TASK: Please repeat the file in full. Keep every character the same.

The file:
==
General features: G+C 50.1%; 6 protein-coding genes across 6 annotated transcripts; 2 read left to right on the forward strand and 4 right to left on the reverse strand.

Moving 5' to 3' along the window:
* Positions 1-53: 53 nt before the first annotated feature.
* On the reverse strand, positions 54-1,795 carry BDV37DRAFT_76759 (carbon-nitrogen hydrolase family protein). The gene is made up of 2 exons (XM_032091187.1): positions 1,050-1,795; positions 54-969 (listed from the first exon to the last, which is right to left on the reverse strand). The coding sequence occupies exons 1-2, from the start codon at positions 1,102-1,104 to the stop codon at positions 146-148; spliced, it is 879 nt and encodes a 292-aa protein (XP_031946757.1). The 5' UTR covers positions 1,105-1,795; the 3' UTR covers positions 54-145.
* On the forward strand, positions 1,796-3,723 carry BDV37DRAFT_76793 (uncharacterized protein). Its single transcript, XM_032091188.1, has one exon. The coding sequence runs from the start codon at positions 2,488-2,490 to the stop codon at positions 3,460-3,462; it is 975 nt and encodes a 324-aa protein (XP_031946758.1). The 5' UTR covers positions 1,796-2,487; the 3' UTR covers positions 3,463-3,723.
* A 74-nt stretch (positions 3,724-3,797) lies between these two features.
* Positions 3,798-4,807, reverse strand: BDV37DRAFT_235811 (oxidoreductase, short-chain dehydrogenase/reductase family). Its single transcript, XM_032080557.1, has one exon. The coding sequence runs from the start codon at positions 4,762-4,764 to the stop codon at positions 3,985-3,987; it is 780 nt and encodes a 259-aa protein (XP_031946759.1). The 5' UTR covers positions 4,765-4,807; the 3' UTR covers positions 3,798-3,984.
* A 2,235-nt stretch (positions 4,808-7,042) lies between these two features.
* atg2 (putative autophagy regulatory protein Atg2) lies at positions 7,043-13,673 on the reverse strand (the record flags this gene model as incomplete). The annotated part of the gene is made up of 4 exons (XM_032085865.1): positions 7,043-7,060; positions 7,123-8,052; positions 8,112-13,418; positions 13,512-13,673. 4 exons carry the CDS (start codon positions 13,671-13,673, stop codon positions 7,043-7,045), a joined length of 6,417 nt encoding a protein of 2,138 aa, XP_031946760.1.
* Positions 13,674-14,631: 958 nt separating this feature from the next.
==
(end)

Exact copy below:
General features: G+C 50.1%; 6 protein-coding genes across 6 annotated transcripts; 2 read left to right on the forward strand and 4 right to left on the reverse strand.

Moving 5' to 3' along the window:
* Positions 1-53: 53 nt before the first annotated feature.
* On the reverse strand, positions 54-1,795 carry BDV37DRAFT_76759 (carbon-nitrogen hydrolase family protein). The gene is made up of 2 exons (XM_032091187.1): positions 1,050-1,795; positions 54-969 (listed from the first exon to the last, which is right to left on the reverse strand). The coding sequence occupies exons 1-2, from the start codon at positions 1,102-1,104 to the stop codon at positions 146-148; spliced, it is 879 nt and encodes a 292-aa protein (XP_031946757.1). The 5' UTR covers positions 1,105-1,795; the 3' UTR covers positions 54-145.
* On the forward strand, positions 1,796-3,723 carry BDV37DRAFT_76793 (uncharacterized protein). Its single transcript, XM_032091188.1, has one exon. The coding sequence runs from the start codon at positions 2,488-2,490 to the stop codon at positions 3,460-3,462; it is 975 nt and encodes a 324-aa protein (XP_031946758.1). The 5' UTR covers positions 1,796-2,487; the 3' UTR covers positions 3,463-3,723.
* A 74-nt stretch (positions 3,724-3,797) lies between these two features.
* Positions 3,798-4,807, reverse strand: BDV37DRAFT_235811 (oxidoreductase, short-chain dehydrogenase/reductase family). Its single transcript, XM_032080557.1, has one exon. The coding sequence runs from the start codon at positions 4,762-4,764 to the stop codon at positions 3,985-3,987; it is 780 nt and encodes a 259-aa protein (XP_031946759.1). The 5' UTR covers positions 4,765-4,807; the 3' UTR covers positions 3,798-3,984.
* A 2,235-nt stretch (positions 4,808-7,042) lies between these two features.
* atg2 (putative autophagy regulatory protein Atg2) lies at positions 7,043-13,673 on the reverse strand (the record flags this gene model as incomplete). The annotated part of the gene is made up of 4 exons (XM_032085865.1): positions 7,043-7,060; positions 7,123-8,052; positions 8,112-13,418; positions 13,512-13,673. 4 exons carry the CDS (start codon positions 13,671-13,673, stop codon positions 7,043-7,045), a joined length of 6,417 nt encoding a protein of 2,138 aa, XP_031946760.1.
* Positions 13,674-14,631: 958 nt separating this feature from the next.